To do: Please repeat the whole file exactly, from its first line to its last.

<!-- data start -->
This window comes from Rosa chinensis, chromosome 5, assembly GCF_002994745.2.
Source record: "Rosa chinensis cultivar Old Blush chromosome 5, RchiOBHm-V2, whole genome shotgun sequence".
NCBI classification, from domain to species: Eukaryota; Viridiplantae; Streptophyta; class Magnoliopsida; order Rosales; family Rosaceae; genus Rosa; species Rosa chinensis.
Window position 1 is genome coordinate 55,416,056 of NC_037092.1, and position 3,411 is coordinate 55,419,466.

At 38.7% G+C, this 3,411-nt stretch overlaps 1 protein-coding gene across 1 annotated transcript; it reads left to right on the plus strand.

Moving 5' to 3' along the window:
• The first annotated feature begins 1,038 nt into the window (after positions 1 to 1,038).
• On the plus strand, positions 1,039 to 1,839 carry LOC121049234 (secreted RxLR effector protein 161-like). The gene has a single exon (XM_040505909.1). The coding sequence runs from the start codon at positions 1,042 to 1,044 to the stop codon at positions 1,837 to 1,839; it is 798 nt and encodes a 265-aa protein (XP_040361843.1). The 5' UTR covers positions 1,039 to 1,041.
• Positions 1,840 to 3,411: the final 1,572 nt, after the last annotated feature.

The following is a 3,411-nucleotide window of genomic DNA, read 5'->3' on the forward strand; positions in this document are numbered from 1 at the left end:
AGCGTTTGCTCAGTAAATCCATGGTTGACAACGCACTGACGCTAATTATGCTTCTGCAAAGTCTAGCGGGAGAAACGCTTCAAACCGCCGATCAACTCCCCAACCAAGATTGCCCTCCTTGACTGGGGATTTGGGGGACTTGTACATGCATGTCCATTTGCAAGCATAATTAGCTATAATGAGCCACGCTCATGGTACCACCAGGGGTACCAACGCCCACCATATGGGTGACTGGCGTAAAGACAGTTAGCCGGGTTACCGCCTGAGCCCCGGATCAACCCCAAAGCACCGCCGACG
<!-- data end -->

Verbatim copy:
This window comes from Rosa chinensis, chromosome 5, assembly GCF_002994745.2.
Source record: "Rosa chinensis cultivar Old Blush chromosome 5, RchiOBHm-V2, whole genome shotgun sequence".
NCBI classification, from domain to species: Eukaryota; Viridiplantae; Streptophyta; class Magnoliopsida; order Rosales; family Rosaceae; genus Rosa; species Rosa chinensis.
Window position 1 is genome coordinate 55,416,056 of NC_037092.1, and position 3,411 is coordinate 55,419,466.

At 38.7% G+C, this 3,411-nt stretch overlaps 1 protein-coding gene across 1 annotated transcript; it reads left to right on the plus strand.

Moving 5' to 3' along the window:
• The first annotated feature begins 1,038 nt into the window (after positions 1 to 1,038).
• On the plus strand, positions 1,039 to 1,839 carry LOC121049234 (secreted RxLR effector protein 161-like). The gene has a single exon (XM_040505909.1). The coding sequence runs from the start codon at positions 1,042 to 1,044 to the stop codon at positions 1,837 to 1,839; it is 798 nt and encodes a 265-aa protein (XP_040361843.1). The 5' UTR covers positions 1,039 to 1,041.
• Positions 1,840 to 3,411: the final 1,572 nt, after the last annotated feature.

The following is a 3,411-nucleotide window of genomic DNA, read 5'->3' on the forward strand; positions in this document are numbered from 1 at the left end:
AGCGTTTGCTCAGTAAATCCATGGTTGACAACGCACTGACGCTAATTATGCTTCTGCAAAGTCTAGCGGGAGAAACGCTTCAAACCGCCGATCAACTCCCCAACCAAGATTGCCCTCCTTGACTGGGGATTTGGGGGACTTGTACATGCATGTCCATTTGCAAGCATAATTAGCTATAATGAGCCACGCTCATGGTACCACCAGGGGTACCAACGCCCACCATATGGGTGACTGGCGTAAAGACAGTTAGCCGGGTTACCGCCTGAGCCCCGGATCAACCCCAAAGCACCGCCGACG